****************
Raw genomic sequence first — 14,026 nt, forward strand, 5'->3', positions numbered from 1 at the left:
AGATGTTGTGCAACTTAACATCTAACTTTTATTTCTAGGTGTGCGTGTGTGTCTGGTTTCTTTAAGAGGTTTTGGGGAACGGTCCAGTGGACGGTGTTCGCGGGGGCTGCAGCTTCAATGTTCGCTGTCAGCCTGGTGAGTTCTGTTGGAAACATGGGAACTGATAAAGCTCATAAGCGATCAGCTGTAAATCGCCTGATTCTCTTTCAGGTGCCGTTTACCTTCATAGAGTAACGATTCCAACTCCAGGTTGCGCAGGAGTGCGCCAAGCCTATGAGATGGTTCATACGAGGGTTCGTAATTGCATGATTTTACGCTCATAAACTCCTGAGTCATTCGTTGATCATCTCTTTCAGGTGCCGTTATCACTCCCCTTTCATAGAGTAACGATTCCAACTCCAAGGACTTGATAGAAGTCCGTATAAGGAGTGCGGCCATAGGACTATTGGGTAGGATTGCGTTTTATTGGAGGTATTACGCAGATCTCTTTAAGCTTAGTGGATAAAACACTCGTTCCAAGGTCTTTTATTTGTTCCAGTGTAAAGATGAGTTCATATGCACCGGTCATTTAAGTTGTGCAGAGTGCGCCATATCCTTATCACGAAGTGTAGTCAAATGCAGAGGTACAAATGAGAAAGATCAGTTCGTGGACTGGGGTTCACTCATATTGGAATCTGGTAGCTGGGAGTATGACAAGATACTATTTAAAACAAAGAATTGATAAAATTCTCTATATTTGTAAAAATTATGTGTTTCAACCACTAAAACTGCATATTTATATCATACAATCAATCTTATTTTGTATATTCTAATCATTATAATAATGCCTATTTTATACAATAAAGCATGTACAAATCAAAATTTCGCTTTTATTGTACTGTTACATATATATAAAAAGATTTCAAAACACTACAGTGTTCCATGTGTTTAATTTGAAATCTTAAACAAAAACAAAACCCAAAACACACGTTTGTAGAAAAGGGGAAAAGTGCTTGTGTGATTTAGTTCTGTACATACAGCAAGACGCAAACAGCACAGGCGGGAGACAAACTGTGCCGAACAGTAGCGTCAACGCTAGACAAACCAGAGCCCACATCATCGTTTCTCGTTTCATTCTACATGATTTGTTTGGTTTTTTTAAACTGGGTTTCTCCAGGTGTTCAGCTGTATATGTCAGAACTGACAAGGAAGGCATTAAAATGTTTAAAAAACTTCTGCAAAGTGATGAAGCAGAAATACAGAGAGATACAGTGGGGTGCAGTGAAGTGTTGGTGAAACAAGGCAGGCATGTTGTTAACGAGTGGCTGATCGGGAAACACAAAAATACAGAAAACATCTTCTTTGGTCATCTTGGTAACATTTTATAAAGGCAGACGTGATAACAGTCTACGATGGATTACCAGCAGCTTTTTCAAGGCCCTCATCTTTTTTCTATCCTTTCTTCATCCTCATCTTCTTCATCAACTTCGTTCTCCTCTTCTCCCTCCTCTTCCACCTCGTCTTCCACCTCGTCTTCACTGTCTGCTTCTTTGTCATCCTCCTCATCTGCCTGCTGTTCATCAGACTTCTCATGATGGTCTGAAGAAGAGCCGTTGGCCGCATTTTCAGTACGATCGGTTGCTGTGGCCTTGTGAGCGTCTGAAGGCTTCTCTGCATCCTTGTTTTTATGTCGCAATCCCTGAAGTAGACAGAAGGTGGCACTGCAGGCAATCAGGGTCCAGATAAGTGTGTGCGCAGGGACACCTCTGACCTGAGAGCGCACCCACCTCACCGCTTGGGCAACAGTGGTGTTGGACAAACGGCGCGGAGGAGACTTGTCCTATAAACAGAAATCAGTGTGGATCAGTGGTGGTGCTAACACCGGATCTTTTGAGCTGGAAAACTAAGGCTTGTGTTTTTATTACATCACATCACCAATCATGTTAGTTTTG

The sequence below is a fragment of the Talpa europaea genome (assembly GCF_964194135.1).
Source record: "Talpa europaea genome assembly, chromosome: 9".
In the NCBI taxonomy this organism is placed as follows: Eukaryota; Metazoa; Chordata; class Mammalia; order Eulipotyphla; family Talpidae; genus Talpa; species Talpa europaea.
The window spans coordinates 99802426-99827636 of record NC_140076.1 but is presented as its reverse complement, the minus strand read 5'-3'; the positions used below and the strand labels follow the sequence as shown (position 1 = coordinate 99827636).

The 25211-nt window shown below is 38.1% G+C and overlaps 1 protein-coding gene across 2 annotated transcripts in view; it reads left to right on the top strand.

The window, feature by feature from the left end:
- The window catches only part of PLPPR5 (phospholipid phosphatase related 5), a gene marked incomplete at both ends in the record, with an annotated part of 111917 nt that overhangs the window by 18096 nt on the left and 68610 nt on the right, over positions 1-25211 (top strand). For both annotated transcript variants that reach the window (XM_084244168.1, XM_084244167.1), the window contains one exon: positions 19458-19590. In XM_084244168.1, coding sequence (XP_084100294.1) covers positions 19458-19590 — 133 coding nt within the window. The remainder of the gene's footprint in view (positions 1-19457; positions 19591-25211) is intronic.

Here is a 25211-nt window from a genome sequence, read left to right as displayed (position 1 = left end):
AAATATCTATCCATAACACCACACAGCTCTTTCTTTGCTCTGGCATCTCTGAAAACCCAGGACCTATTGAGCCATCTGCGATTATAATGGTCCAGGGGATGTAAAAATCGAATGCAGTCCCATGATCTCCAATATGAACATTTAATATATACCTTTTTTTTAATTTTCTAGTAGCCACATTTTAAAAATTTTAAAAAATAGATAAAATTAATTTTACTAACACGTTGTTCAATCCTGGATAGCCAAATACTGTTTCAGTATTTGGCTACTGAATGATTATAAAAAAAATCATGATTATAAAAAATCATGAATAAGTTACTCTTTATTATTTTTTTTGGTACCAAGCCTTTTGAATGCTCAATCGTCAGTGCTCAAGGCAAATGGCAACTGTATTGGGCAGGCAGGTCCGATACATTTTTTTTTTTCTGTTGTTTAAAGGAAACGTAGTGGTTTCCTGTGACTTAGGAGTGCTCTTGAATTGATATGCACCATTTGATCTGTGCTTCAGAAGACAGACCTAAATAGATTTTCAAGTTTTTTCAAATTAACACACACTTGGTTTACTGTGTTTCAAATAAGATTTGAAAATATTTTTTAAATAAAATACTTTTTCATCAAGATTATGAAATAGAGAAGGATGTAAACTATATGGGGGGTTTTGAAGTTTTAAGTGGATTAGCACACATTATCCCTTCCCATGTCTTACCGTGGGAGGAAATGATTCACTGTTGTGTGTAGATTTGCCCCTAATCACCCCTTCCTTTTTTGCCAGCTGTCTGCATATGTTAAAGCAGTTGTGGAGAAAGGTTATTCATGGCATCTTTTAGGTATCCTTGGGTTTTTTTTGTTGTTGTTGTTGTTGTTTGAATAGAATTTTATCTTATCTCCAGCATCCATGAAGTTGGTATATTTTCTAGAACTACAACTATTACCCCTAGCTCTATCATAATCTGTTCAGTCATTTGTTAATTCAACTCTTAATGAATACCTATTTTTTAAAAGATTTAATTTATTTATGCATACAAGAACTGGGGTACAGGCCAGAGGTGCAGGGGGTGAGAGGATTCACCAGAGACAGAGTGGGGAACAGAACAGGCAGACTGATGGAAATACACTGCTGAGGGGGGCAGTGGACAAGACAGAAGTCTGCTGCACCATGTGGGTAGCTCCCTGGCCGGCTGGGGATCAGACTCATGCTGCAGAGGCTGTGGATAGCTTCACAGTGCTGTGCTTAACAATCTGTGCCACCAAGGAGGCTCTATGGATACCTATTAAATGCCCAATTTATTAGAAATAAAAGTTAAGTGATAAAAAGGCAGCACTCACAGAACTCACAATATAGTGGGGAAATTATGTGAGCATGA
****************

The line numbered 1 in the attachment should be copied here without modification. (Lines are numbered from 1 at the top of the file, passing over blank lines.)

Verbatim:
Raw genomic sequence first — 14,026 nt, forward strand, 5'->3', positions numbered from 1 at the left: